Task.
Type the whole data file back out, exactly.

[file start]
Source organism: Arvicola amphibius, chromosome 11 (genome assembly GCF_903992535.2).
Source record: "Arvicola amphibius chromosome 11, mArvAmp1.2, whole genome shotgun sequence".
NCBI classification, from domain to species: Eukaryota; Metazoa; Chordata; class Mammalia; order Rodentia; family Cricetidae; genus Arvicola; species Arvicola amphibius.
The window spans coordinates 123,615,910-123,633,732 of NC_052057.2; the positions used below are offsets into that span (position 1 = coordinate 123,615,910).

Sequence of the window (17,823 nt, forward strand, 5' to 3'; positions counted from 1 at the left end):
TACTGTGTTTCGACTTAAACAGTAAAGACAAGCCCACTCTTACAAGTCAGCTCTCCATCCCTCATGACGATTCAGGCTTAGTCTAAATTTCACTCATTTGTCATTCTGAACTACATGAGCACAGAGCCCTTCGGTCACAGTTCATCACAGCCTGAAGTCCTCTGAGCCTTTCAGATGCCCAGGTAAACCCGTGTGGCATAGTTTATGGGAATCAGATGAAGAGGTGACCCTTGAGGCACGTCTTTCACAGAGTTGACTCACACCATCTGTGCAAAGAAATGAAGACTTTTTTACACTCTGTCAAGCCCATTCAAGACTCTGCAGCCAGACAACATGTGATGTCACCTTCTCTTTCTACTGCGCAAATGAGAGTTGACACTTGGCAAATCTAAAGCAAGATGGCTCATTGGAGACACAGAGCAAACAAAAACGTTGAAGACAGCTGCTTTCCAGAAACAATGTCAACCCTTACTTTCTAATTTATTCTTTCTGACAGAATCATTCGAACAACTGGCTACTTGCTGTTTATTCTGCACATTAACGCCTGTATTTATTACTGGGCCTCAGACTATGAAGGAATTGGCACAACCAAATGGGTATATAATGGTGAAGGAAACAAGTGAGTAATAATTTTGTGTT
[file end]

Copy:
Source organism: Arvicola amphibius, chromosome 11 (genome assembly GCF_903992535.2).
Source record: "Arvicola amphibius chromosome 11, mArvAmp1.2, whole genome shotgun sequence".
NCBI classification, from domain to species: Eukaryota; Metazoa; Chordata; class Mammalia; order Rodentia; family Cricetidae; genus Arvicola; species Arvicola amphibius.
The window spans coordinates 123,615,910-123,633,732 of NC_052057.2; the positions used below are offsets into that span (position 1 = coordinate 123,615,910).

Sequence of the window (17,823 nt, forward strand, 5' to 3'; positions counted from 1 at the left end):
TACTGTGTTTCGACTTAAACAGTAAAGACAAGCCCACTCTTACAAGTCAGCTCTCCATCCCTCATGACGATTCAGGCTTAGTCTAAATTTCACTCATTTGTCATTCTGAACTACATGAGCACAGAGCCCTTCGGTCACAGTTCATCACAGCCTGAAGTCCTCTGAGCCTTTCAGATGCCCAGGTAAACCCGTGTGGCATAGTTTATGGGAATCAGATGAAGAGGTGACCCTTGAGGCACGTCTTTCACAGAGTTGACTCACACCATCTGTGCAAAGAAATGAAGACTTTTTTACACTCTGTCAAGCCCATTCAAGACTCTGCAGCCAGACAACATGTGATGTCACCTTCTCTTTCTACTGCGCAAATGAGAGTTGACACTTGGCAAATCTAAAGCAAGATGGCTCATTGGAGACACAGAGCAAACAAAAACGTTGAAGACAGCTGCTTTCCAGAAACAATGTCAACCCTTACTTTCTAATTTATTCTTTCTGACAGAATCATTCGAACAACTGGCTACTTGCTGTTTATTCTGCACATTAACGCCTGTATTTATTACTGGGCCTCAGACTATGAAGGAATTGGCACAACCAAATGGGTATATAATGGTGAAGGAAACAAGTGAGTAATAATTTTGTGTT